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Shining light on thermophysical Near-Earth Asteroid modeling efforts

Published in:
1st NEO and Debris Detection Conf., 22-24 January 2019.

Summary

Comprehensive thermophysical analyses of Near-Earth Asteroids (NEAs) provide important information about their physical properties, including visible albedo, diameter, composition, and thermal inertia. These details are integral to defining asteroid taxonomy and understanding how these objects interact with the solar system. Since infrared (IR) asteroid observations are not widely available, thermophysical modeling techniques have become valuable in simulating properties of different asteroid types. Several basic models that assume a spherical asteroid shape have been used extensively within the research community. As part of a program focused on developing a simulation of space-based IR sensors for asteroid search, the Near-Earth Asteroid Model (NEATM) developed by Harris, A. in 1998, was selected. This review provides a full derivation of the formulae behind NEATM, including the spectral flux density equation, consideration of the solar phase angle, and the geometry of the asteroid, Earth, and Sun system. It describes how to implement the model in software and explores the use of an ellipsoidal asteroid shape. It also applies the model to several asteroids observed by NASA's Near-Earth Object Wide-field Survey Explorer (NEOWISE) and compares the performance of the model to the observations.
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Summary

Comprehensive thermophysical analyses of Near-Earth Asteroids (NEAs) provide important information about their physical properties, including visible albedo, diameter, composition, and thermal inertia. These details are integral to defining asteroid taxonomy and understanding how these objects interact with the solar system. Since infrared (IR) asteroid observations are not widely available, thermophysical...

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SST asteroid search performance 2014-2017

Summary

From 2014 to 2017, the Lincoln Near-Earth Asteroid Research (LINEAR) program performed wide-area asteroid search using the 3.5-m Space Surveillance Telescope (SST) located on Atom Peak at White Sands Missile Range, N.M. The SST was developed by MIT Lincoln Laboratory (MIT/LL) for the Defense Advanced Research Projects Agency (DARPA) to advance the nation's capabilities in space situational awareness. LINEAR asteroid search using SST was funded by the National Aeronautics and Space Administration (NASA). During three years of asteroid search operations, the SST had more than 14 million observations accepted by the Minor Planet Center (MPC) and contributed to the discovery of 142 previously unknown near-Earth objects (NEOs). This paper provides a summary of SST asteroid search performance during the three years of operation at Atom Peak, and describes performance improvements achieved through processing software upgrades, refinements in search strategy, and hardware upgrades such as the successful installation of Wide-Field Camera 2 (WFC-2) in summer 2016.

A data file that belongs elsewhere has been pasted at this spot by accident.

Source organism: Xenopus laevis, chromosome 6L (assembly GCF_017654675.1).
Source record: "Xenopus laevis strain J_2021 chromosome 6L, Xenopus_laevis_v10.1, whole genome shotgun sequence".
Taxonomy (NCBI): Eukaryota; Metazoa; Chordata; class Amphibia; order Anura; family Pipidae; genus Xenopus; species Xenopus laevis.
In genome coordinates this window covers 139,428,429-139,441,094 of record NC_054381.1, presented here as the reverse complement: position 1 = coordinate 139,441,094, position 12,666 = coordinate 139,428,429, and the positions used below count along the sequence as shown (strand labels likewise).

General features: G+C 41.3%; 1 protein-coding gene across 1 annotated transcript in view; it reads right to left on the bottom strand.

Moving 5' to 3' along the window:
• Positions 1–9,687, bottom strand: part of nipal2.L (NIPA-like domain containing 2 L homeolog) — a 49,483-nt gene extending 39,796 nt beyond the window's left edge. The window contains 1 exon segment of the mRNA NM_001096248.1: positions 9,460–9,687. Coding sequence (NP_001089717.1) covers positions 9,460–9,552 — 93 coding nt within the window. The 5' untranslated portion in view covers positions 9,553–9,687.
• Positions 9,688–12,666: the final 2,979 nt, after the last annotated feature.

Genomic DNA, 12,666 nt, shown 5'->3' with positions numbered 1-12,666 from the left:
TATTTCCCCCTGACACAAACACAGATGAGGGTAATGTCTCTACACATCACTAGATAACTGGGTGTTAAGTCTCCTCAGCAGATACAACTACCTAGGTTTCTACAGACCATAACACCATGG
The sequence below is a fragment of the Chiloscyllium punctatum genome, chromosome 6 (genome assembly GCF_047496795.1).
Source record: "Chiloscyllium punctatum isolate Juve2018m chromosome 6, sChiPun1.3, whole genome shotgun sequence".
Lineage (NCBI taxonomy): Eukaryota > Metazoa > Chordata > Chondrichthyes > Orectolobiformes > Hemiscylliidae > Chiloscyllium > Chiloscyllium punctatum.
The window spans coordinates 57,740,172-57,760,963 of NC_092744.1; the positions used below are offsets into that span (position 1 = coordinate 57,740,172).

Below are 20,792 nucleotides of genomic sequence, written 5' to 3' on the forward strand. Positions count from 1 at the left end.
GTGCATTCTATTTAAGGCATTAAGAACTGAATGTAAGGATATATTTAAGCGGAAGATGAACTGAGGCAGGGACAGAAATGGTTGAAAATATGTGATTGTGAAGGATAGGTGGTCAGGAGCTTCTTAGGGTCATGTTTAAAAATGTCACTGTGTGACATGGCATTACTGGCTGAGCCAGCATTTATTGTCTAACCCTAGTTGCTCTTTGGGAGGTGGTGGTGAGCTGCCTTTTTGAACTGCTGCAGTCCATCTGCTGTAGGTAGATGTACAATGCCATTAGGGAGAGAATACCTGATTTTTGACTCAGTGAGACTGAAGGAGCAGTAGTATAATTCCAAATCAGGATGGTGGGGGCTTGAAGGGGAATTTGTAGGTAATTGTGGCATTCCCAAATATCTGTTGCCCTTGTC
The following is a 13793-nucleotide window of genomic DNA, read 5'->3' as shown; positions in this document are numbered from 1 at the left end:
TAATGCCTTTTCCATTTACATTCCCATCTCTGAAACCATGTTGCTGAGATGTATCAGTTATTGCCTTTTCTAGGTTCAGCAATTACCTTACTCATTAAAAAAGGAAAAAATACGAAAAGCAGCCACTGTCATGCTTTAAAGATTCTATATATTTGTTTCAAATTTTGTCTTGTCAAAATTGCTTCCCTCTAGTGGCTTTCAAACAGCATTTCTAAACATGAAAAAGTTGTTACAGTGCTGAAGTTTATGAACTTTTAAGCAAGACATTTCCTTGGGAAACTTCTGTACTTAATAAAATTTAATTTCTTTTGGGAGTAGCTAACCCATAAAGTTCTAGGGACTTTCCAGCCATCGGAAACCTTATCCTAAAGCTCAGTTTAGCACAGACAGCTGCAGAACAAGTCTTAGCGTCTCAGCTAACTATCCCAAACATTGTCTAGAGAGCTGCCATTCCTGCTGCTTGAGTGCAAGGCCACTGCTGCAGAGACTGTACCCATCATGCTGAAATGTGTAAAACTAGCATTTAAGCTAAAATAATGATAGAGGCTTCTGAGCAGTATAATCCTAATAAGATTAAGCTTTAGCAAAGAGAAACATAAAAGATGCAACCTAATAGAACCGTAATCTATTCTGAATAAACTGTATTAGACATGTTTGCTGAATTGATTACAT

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Summary

From 2014 to 2017, the Lincoln Near-Earth Asteroid Research (LINEAR) program performed wide-area asteroid search using the 3.5-m Space Surveillance Telescope (SST) located on Atom Peak at White Sands Missile Range, N.M. The SST was developed by MIT Lincoln Laboratory (MIT/LL) for the Defense Advanced Research Projects Agency (DARPA) to...

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Asteroid search operations with the Space Surveillance Telescope

Summary

Over the past two years, the Lincoln Near Earth Asteroid Research (LINEAR) program, funded by the National Aeronautics and Space Administration (NASA), has transitioned to asteroid search operations using the new 3.5-meter wide-field-of-view Space Surveillance Telescope (SST) located at the Atom Site on White Sands Missile Range, N.M. The SST was developed for the Defense Advanced Research Projects Agency (DARPA) by MIT Lincoln Laboratory to help advance the nation's capabilities in space situational awareness. The goals of LINEAR using SST are to continue discovering Near-Earth objects (NEOs) especially focusing on improving knowledge of asteroids 140 meters in diameter and larger. In this paper, we will review results of the first two years of asteroid search operations, during which the SST has delivered over 9.4 million observations to the Minor Planet Center. Recent and planned system improvements will also be discussed.
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Summary

Over the past two years, the Lincoln Near Earth Asteroid Research (LINEAR) program, funded by the National Aeronautics and Space Administration (NASA), has transitioned to asteroid search operations using the new 3.5-meter wide-field-of-view Space Surveillance Telescope (SST) located at the Atom Site on White Sands Missile Range, N.M. The SST...

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Exploring the variable sky with LINEAR : photometric recalibration with the Sloan Digital Sky Survey

Published in:
Astronomical J., Vol. 142, No. 6, December 2011.

Summary

We describe photometric recalibration of data obtained by the asteroid survey LINEAR. Although LINEAR was designed for astrometric discovery of moving objects, the data set described here contains over 5 billion photometric measurements for about 25 million objects, mostly stars. We use Sloan Digital Sky Survey (SDSS) data from the overlapping ~10,000 deg2 of sky to recalibrate LINEAR photometry and achieve errors of 0.03 mag for sources not limited by photon statistics with errors of 0.2 mag at r ~ 18. With its 200 observations per object on average, LINEAR data provide time domain information for the brightest four magnitudes of the SDSS survey. At the same time, LINEAR extends the deepest similar wide-area variability survey, the Northern Sky Variability Survey, by 3 mag.We briefly discuss the properties of about 7000 visually confirmed periodic variables, dominated by roughly equal fractions of RR Lyrae stars and eclipsing binary stars, and analyze their distribution in optical and infrared color?color diagrams. The LINEAR data set is publicly available from the SkyDOT Web site.